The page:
The biggest dating deal-breakers according to your age

From dress sense and hygiene to clashing political opinions

Finger of woman pushing heart icon on screen in mobile smartphone application.
(Image credit: Getty)
(Image credit: (Image credit: Getty))


There’s no doubt that what you look for in a partner is not at all what your parents were looking for. In a handful of decades, the things we look for in potential partners has completely flipped. In the same way, the deal breakers have also changed. In fact, what a lot of guys thought was totally acceptable in the past will now get a door shut firmly in their face.

But while some of the most common automatic deal breakers can be things like dress sense, hygiene and strong opinions (all of which you shouldn't feel guilty about, btw), others can be age specific. 

In this political climate, many are finding it a lot harder to date people that have opposing views on the big issues, be it Brexit, COVID-19 restrictions or the Prime Minister.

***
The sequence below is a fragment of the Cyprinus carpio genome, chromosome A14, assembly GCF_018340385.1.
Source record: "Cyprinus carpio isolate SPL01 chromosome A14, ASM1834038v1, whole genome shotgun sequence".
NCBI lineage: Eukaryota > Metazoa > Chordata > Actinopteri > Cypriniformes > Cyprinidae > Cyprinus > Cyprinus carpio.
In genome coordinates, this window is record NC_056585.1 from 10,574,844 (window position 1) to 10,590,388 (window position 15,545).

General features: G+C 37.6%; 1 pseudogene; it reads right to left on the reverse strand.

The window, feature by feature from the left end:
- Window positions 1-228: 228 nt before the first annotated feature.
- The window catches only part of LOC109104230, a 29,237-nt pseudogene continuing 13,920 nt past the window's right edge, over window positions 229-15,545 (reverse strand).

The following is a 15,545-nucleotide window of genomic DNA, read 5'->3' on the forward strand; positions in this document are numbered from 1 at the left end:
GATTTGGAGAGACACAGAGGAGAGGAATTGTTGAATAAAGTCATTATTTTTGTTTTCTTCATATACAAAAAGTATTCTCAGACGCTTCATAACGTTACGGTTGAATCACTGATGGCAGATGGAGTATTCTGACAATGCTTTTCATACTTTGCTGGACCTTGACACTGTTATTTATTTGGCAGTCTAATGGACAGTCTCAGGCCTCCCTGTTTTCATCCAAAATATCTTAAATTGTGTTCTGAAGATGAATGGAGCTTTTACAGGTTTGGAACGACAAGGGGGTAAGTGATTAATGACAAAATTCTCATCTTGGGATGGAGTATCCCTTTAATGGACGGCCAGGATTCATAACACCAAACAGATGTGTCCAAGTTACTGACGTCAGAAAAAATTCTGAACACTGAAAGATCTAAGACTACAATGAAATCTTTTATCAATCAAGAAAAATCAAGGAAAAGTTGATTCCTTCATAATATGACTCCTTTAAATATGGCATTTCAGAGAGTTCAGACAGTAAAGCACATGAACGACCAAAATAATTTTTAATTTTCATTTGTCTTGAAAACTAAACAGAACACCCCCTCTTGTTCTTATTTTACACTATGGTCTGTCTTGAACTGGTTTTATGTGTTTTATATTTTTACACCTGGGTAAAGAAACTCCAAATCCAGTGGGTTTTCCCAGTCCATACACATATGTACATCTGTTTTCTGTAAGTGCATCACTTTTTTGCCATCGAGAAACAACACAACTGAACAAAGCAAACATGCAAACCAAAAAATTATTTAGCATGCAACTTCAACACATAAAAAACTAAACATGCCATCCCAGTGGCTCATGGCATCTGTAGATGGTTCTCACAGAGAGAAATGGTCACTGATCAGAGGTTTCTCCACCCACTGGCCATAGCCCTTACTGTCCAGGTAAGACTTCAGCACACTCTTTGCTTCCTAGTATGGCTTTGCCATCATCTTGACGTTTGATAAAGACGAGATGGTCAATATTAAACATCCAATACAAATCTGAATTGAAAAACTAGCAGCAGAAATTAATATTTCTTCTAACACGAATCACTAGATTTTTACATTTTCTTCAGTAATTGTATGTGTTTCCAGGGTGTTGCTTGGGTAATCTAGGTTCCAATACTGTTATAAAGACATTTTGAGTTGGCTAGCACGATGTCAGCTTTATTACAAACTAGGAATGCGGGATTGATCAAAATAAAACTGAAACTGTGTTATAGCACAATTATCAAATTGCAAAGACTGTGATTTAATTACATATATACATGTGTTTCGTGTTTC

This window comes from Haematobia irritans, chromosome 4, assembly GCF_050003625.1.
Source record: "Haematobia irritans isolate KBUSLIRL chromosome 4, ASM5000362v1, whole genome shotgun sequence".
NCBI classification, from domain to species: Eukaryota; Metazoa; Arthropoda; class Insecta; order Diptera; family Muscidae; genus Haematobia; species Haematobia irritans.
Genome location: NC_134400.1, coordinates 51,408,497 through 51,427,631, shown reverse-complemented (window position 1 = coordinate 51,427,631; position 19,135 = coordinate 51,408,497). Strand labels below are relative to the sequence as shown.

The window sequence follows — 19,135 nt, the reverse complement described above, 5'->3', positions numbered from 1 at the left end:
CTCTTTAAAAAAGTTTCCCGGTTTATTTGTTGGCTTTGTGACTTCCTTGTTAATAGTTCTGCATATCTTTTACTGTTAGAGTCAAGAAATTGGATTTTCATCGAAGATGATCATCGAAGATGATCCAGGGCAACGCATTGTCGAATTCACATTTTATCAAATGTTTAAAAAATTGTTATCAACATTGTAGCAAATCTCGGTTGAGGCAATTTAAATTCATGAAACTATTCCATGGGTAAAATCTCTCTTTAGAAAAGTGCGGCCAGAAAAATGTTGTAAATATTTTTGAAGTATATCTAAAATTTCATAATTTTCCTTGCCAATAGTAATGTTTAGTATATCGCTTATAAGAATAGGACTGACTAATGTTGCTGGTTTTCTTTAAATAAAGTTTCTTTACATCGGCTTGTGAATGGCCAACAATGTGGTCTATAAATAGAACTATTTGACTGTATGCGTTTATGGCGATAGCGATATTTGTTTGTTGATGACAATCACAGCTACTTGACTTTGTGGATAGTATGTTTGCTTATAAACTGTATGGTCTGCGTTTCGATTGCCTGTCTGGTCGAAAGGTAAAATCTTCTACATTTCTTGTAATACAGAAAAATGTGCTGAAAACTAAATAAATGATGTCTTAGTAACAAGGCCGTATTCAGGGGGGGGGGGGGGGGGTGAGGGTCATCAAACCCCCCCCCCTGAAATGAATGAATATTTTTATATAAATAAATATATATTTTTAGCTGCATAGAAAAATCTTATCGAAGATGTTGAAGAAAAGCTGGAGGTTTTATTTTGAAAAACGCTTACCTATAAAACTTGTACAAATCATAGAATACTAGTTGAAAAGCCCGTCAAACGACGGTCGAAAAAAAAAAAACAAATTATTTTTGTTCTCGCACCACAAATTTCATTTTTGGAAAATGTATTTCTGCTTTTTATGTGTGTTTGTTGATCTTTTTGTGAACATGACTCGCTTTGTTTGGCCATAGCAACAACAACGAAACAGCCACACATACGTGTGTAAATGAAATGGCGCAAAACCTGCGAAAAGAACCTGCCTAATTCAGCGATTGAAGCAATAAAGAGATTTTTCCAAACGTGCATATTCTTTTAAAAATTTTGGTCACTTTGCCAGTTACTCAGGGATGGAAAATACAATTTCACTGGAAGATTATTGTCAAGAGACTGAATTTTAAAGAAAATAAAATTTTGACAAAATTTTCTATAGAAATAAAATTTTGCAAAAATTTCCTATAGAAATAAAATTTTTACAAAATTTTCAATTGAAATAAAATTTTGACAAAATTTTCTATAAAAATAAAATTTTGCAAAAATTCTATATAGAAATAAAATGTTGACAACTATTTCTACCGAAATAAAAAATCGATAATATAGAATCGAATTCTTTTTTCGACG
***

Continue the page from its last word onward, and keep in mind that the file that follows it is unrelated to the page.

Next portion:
In a past report, The Independent highlighted a study of 2,000 people that  looked at how deal breakers have changed through the generations.

Looking at deal breakers for age groups (male and female) and sexual preferences (male and female), the research by Sapio suggests that the number one deal breaker across the board was intolerance. 

The results showed that up to the age of 40, women’s biggest deal breaker is sexism and intolerance in general, and too right. That’s obviously a reactionary turn-off for any woman.

For women above this age bracket, sexism specifically takes a backseat to the general umbrella of intolerance. And then hygiene comes in as a problem.

Hygiene is interestingly a big problem for men across the board. Men who are over 30, bisexual men and gay men all have it as their number one deal breaker. Men under 30 have it as a close second since they consider intolerance worse than bad breath.

And, as the Independent pointed out, “Religious and racial differences aren’t top deal breakers in any section of the results, which, considering recent political developments, is rather encouraging indeed.”

Sagal Mohammed

Sagal is a journalist, specialising in lifestyle, pop culture, fashion and beauty.  She has written for a number of publications including Vogue, Glamour, Stylist, Evening Standard, Bustle, You Magazine, Dazed and Wonderland to name a few.